NEW ORLEANS, La. — Bland may be better when it comes to your health. People who always add salt to their food increase their risk of developing Type 2 diabetes by nearly 40 percent, new research warns.
Studies continue to show that excessive sugar intake is bad for your health, but researchers say this is the first time that salt has displayed a link to the condition. Researchers from Tulane University believe that adding salt encourages you to eat more which in turn leads to obesity and the likelihood of Type 2 diabetes onset.
Currently, there are more than 37 million people who have diabetes in the United States. Over 90 percent of these cases are Type 2 diabetes, which is heavily related to a patient’s lifestyle, according to the CDC.
The team at Tulane used data from the UK Biobank for their research. They followed 400,000 people over an average span of 11.8 years, revealing more than 13,000 diagnoses of Type 2 diabetes during that period.
Compared to those who “never” or “rarely” used salt, participants who “sometimes,” “usually,” or “always” added salt had a 13, 20, and 39-percent higher risk of developing Type 2 diabetes, respectively.
“We already know that limiting salt can reduce the risk of cardiovascular diseases and hypertension, but this study shows for the first time that taking the saltshaker off the table can help prevent Type 2 diabetes as well,” says lead author Dr. Lu Qi, HCA Regents Distinguished Chair and professor at the Tulane University School of Public Health and Tropical Medicine, in a media release.
The study, published in the journal Mayo Clinic Proceedings, found an association between frequent consumption of salt and higher BMI and waist-to-hip ratio. Prof. Qi believes it is not the salt that causes the condition but the fact that using it encourages people to eat larger portions — leading to weight gain and inflammation.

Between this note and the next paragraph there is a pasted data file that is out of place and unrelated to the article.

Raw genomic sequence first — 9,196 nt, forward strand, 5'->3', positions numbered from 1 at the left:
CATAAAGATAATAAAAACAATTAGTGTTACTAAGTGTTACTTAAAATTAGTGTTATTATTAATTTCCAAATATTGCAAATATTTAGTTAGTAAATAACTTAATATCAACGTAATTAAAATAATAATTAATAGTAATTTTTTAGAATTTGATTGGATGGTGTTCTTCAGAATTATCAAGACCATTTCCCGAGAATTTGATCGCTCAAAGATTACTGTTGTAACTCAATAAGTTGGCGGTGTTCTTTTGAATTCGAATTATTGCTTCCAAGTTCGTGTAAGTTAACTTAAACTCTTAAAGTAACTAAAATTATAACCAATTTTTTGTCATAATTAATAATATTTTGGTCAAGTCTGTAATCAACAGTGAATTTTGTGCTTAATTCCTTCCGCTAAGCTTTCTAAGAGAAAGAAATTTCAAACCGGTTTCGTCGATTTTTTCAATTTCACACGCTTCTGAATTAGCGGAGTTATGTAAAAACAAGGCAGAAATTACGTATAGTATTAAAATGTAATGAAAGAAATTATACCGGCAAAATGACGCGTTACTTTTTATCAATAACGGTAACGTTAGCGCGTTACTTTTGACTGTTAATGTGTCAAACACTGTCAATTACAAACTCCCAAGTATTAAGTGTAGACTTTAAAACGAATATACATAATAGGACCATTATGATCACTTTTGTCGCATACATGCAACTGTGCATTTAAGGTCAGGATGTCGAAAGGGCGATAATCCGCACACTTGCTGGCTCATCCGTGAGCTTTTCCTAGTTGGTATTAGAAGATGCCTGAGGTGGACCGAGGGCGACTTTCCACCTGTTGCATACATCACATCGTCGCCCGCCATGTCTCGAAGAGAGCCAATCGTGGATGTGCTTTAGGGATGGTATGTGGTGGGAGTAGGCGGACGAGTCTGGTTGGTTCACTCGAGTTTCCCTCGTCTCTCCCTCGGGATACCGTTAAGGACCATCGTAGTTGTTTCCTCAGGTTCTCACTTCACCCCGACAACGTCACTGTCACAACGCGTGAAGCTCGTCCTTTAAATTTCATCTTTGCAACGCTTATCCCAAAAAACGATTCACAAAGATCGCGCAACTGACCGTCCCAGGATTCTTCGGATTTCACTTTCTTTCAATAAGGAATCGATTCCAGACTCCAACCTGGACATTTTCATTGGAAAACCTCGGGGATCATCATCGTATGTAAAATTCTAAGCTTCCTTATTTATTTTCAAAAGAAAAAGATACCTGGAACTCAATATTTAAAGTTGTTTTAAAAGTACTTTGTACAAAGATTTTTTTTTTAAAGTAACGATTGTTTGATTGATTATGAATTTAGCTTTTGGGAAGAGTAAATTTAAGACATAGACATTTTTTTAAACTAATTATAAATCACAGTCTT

Qi notes that the next step is to conduct a clinical trial controlling the amount of salt participants consume and observing the effects.
“It’s not a difficult change to make, but it could have a tremendous impact on your health,” Qi concludes.
Why is Type 2 Diabetes so dangerous for your health?
Type 2 diabetes is a chronic condition that affects how your body turns food into energy. When you have Type 2 diabetes, your body’s cells become resistant to insulin, a hormone that helps regulate blood sugar levels. As a result, glucose (sugar) builds up in your blood.
Over time, high blood sugar can damage your nerves, blood vessels, and organs. This can lead to a number of serious health complications, including:
- Heart disease and stroke: Type 2 diabetes is a leading cause of cardiovascular disease, which includes heart disease and stroke. People with Type 2 diabetes are twice as likely to have a heart attack as people without diabetes.
- Kidney disease: Type 2 diabetes is the leading cause of kidney failure. High blood sugar can damage the tiny blood vessels in the kidneys, making it difficult for them to filter waste from the blood.
- Eye problems: Type 2 diabetes can lead to a number of eye problems, including diabetic retinopathy, glaucoma, and cataracts. Diabetic retinopathy is a common cause of blindness in adults.
- Neuropathy: Type 2 diabetes can damage the nerves in your body, leading to numbness, pain, and tingling in your hands and feet. Neuropathy can also lead to foot problems, such as ulcers and infections.
In addition to these serious health complications, Type 2 diabetes can also make it difficult to control other chronic conditions, such as high blood pressure and high cholesterol.
South West News Service writer Jim Leffman contributed to this report.